Reduce your salt use

Ice, is part of our winter wonderland making walking and driving hazardous. Salt, is part of the cure for icy roads and sidewalks. Moderation, is necessary in applying salt to roads and sidewalks to reduce water pollution as salty water runs off into ditches, streams, lakes wetlands and rivers.

The Minnesota Pollution Control Agency (MPCA) is considering listing several lakes as impaired because excessive chloride (salt) concentrations in the water: Chloride and Our Water – Monitoring The Mix (YouTube video, 3:20).

Simple things that homeowners can do to reduce pollution while staying safe:

  • Watch a video – Improved Winter Maintenance: Good Choices for Clean Water.
  • Shovel –  The more snow and ice you remove manually, the less salt you will have to use and the more effective it can be. Get out there early and keep up with the storm. You may even decide that salt isn’t needed.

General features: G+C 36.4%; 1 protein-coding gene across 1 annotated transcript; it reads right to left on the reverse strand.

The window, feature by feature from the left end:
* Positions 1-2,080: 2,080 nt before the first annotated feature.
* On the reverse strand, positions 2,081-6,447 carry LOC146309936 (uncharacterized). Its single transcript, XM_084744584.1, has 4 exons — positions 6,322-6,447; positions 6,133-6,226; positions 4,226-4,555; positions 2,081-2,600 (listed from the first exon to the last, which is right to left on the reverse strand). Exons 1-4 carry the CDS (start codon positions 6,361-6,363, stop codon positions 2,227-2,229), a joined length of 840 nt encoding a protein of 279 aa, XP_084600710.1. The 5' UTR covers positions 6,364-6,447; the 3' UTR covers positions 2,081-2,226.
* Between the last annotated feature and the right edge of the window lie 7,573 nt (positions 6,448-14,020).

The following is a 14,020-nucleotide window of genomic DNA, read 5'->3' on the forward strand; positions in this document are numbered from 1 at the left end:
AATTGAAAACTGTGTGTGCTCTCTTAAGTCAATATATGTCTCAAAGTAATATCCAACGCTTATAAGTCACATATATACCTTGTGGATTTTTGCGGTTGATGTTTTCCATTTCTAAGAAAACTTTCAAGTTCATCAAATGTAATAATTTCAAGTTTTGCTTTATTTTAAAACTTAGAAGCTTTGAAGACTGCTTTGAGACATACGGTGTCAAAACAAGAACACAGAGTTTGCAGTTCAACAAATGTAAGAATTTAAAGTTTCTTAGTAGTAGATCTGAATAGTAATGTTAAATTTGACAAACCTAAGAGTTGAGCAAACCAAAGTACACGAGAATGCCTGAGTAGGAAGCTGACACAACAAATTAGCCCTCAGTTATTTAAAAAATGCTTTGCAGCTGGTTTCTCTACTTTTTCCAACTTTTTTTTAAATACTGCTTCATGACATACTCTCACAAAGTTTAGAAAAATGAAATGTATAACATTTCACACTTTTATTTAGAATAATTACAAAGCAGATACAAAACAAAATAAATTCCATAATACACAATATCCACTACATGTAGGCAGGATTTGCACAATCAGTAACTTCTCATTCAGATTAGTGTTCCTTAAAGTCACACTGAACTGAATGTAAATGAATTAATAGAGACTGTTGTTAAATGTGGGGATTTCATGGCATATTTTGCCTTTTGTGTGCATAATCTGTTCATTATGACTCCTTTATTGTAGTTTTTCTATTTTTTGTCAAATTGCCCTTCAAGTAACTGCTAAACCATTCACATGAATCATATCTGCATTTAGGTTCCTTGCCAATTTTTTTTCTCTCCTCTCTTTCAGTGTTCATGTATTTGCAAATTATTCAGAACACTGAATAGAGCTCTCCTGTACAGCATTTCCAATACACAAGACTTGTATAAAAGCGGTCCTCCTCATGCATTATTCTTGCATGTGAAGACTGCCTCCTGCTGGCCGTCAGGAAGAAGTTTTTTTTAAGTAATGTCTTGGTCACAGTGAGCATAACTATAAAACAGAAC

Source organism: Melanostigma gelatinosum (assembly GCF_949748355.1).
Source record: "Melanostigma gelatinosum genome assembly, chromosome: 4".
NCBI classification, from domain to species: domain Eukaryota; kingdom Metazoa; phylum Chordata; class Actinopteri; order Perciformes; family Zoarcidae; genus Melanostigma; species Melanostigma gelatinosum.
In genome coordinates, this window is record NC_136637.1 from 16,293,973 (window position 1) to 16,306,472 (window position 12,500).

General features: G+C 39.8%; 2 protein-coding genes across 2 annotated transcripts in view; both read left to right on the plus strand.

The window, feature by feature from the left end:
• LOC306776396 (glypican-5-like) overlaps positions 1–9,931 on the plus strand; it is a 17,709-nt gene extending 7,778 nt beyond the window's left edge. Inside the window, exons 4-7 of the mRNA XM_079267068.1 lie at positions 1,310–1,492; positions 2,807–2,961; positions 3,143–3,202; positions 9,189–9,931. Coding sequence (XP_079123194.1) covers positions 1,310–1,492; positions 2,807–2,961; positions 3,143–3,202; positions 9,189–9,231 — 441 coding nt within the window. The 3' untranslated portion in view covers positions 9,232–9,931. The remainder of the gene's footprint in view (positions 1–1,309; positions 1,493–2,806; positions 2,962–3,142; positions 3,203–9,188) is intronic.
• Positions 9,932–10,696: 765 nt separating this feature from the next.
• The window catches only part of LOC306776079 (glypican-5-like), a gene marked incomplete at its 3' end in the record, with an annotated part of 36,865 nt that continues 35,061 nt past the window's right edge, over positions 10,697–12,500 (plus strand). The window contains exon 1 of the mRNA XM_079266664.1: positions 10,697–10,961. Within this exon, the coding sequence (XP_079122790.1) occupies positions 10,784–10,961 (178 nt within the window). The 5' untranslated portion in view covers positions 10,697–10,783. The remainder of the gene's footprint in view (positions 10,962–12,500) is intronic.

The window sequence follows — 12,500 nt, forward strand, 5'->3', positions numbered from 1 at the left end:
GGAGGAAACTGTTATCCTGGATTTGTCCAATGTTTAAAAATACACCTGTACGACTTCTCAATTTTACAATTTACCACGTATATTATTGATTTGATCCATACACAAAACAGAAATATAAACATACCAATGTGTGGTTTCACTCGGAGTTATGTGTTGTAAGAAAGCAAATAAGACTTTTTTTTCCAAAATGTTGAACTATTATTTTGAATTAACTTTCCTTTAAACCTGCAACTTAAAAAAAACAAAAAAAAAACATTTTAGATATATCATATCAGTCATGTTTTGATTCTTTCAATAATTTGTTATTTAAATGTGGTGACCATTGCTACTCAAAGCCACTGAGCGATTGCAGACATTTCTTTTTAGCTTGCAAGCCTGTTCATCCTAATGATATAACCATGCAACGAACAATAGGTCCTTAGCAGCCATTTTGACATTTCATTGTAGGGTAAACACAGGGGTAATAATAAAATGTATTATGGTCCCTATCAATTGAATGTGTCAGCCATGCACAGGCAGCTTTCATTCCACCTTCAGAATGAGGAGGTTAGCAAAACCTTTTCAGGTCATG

• Colder than 15°F – most salts stop working at this temperature. Use sand for traction instead. See the MPCA’s table to learn which products work at which temperature.
  • More isn’t better – more salt does not mean more melting. Be patient – give the salt time to work. Use less than 4 pounds of salt per 1,000 square feet (an average parking space is about 150 square feet). One pound of salt is approximately a heaping 12-ounce coffee mug. Consider purchasing a hand-held spreader to help you apply a consistent amount.
  • Sweep up extra – salt or sand remaining on dry pavement is no longer doing any work and will be washed away. Use this salt or sand somewhere else or throw it away.
  • Slow down – adjust your driving for the conditions and make sure to give plow drivers plenty of space to do their work.
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